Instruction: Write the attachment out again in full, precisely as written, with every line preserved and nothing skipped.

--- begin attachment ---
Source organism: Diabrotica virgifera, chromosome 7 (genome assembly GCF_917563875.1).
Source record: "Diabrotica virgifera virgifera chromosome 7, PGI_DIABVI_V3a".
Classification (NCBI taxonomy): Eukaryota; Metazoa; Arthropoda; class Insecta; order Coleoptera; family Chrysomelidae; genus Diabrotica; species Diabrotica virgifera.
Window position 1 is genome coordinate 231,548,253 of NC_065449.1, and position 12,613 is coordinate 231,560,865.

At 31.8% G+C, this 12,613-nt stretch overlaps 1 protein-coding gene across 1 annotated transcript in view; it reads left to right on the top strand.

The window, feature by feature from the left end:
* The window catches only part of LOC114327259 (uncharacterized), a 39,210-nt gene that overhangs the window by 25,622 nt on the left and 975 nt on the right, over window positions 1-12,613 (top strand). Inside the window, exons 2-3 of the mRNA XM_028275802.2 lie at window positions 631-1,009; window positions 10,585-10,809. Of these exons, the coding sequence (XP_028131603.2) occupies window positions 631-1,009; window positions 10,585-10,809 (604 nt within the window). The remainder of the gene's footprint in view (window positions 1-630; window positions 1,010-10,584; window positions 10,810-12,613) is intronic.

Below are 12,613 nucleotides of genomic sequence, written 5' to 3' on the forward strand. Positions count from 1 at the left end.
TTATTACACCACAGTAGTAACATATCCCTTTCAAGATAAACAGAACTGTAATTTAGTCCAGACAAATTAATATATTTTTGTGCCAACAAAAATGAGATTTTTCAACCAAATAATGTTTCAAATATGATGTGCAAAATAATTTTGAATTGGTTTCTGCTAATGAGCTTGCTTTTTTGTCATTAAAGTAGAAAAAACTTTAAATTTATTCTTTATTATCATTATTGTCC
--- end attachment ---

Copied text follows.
Source organism: Diabrotica virgifera, chromosome 7 (genome assembly GCF_917563875.1).
Source record: "Diabrotica virgifera virgifera chromosome 7, PGI_DIABVI_V3a".
Classification (NCBI taxonomy): Eukaryota; Metazoa; Arthropoda; class Insecta; order Coleoptera; family Chrysomelidae; genus Diabrotica; species Diabrotica virgifera.
Window position 1 is genome coordinate 231,548,253 of NC_065449.1, and position 12,613 is coordinate 231,560,865.

At 31.8% G+C, this 12,613-nt stretch overlaps 1 protein-coding gene across 1 annotated transcript in view; it reads left to right on the top strand.

The window, feature by feature from the left end:
* The window catches only part of LOC114327259 (uncharacterized), a 39,210-nt gene that overhangs the window by 25,622 nt on the left and 975 nt on the right, over window positions 1-12,613 (top strand). Inside the window, exons 2-3 of the mRNA XM_028275802.2 lie at window positions 631-1,009; window positions 10,585-10,809. Of these exons, the coding sequence (XP_028131603.2) occupies window positions 631-1,009; window positions 10,585-10,809 (604 nt within the window). The remainder of the gene's footprint in view (window positions 1-630; window positions 1,010-10,584; window positions 10,810-12,613) is intronic.

Below are 12,613 nucleotides of genomic sequence, written 5' to 3' on the forward strand. Positions count from 1 at the left end.
TTATTACACCACAGTAGTAACATATCCCTTTCAAGATAAACAGAACTGTAATTTAGTCCAGACAAATTAATATATTTTTGTGCCAACAAAAATGAGATTTTTCAACCAAATAATGTTTCAAATATGATGTGCAAAATAATTTTGAATTGGTTTCTGCTAATGAGCTTGCTTTTTTGTCATTAAAGTAGAAAAAACTTTAAATTTATTCTTTATTATCATTATTGTCC